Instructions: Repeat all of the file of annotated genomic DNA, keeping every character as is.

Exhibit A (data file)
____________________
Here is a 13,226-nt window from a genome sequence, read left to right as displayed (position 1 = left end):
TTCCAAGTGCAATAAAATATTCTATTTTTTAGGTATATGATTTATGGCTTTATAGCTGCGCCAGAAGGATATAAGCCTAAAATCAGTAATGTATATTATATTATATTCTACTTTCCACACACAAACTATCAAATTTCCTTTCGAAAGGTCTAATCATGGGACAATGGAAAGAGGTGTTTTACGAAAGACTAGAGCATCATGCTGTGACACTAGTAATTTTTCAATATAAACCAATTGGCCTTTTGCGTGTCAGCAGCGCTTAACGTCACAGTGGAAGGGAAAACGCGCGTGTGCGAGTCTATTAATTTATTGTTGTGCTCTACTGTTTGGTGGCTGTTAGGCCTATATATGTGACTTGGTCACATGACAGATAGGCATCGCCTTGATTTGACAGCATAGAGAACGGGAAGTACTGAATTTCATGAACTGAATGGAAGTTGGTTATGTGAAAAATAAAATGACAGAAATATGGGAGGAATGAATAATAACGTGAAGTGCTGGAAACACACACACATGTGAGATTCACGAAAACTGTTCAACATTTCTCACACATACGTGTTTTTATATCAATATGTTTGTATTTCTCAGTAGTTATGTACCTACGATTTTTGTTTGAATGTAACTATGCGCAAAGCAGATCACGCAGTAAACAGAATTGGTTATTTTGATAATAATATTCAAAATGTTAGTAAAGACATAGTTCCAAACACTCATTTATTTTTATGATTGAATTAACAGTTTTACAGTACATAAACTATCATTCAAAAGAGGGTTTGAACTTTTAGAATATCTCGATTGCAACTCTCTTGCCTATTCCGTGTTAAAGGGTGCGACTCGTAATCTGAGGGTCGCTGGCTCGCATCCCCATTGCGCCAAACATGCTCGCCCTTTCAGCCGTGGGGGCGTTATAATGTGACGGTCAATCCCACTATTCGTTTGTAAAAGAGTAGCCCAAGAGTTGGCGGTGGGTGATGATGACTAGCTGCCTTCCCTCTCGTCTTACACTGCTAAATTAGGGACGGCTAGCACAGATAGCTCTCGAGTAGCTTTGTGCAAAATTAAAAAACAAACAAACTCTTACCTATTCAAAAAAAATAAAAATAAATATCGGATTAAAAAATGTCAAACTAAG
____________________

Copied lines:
Here is a 13,226-nt window from a genome sequence, read left to right as displayed (position 1 = left end):
TTCCAAGTGCAATAAAATATTCTATTTTTTAGGTATATGATTTATGGCTTTATAGCTGCGCCAGAAGGATATAAGCCTAAAATCAGTAATGTATATTATATTATATTCTACTTTCCACACACAAACTATCAAATTTCCTTTCGAAAGGTCTAATCATGGGACAATGGAAAGAGGTGTTTTACGAAAGACTAGAGCATCATGCTGTGACACTAGTAATTTTTCAATATAAACCAATTGGCCTTTTGCGTGTCAGCAGCGCTTAACGTCACAGTGGAAGGGAAAACGCGCGTGTGCGAGTCTATTAATTTATTGTTGTGCTCTACTGTTTGGTGGCTGTTAGGCCTATATATGTGACTTGGTCACATGACAGATAGGCATCGCCTTGATTTGACAGCATAGAGAACGGGAAGTACTGAATTTCATGAACTGAATGGAAGTTGGTTATGTGAAAAATAAAATGACAGAAATATGGGAGGAATGAATAATAACGTGAAGTGCTGGAAACACACACACATGTGAGATTCACGAAAACTGTTCAACATTTCTCACACATACGTGTTTTTATATCAATATGTTTGTATTTCTCAGTAGTTATGTACCTACGATTTTTGTTTGAATGTAACTATGCGCAAAGCAGATCACGCAGTAAACAGAATTGGTTATTTTGATAATAATATTCAAAATGTTAGTAAAGACATAGTTCCAAACACTCATTTATTTTTATGATTGAATTAACAGTTTTACAGTACATAAACTATCATTCAAAAGAGGGTTTGAACTTTTAGAATATCTCGATTGCAACTCTCTTGCCTATTCCGTGTTAAAGGGTGCGACTCGTAATCTGAGGGTCGCTGGCTCGCATCCCCATTGCGCCAAACATGCTCGCCCTTTCAGCCGTGGGGGCGTTATAATGTGACGGTCAATCCCACTATTCGTTTGTAAAAGAGTAGCCCAAGAGTTGGCGGTGGGTGATGATGACTAGCTGCCTTCCCTCTCGTCTTACACTGCTAAATTAGGGACGGCTAGCACAGATAGCTCTCGAGTAGCTTTGTGCAAAATTAAAAAACAAACAAACTCTTACCTATTCAAAAAAAATAAAAATAAATATCGGATTAAAAAATGTCAAACTAAG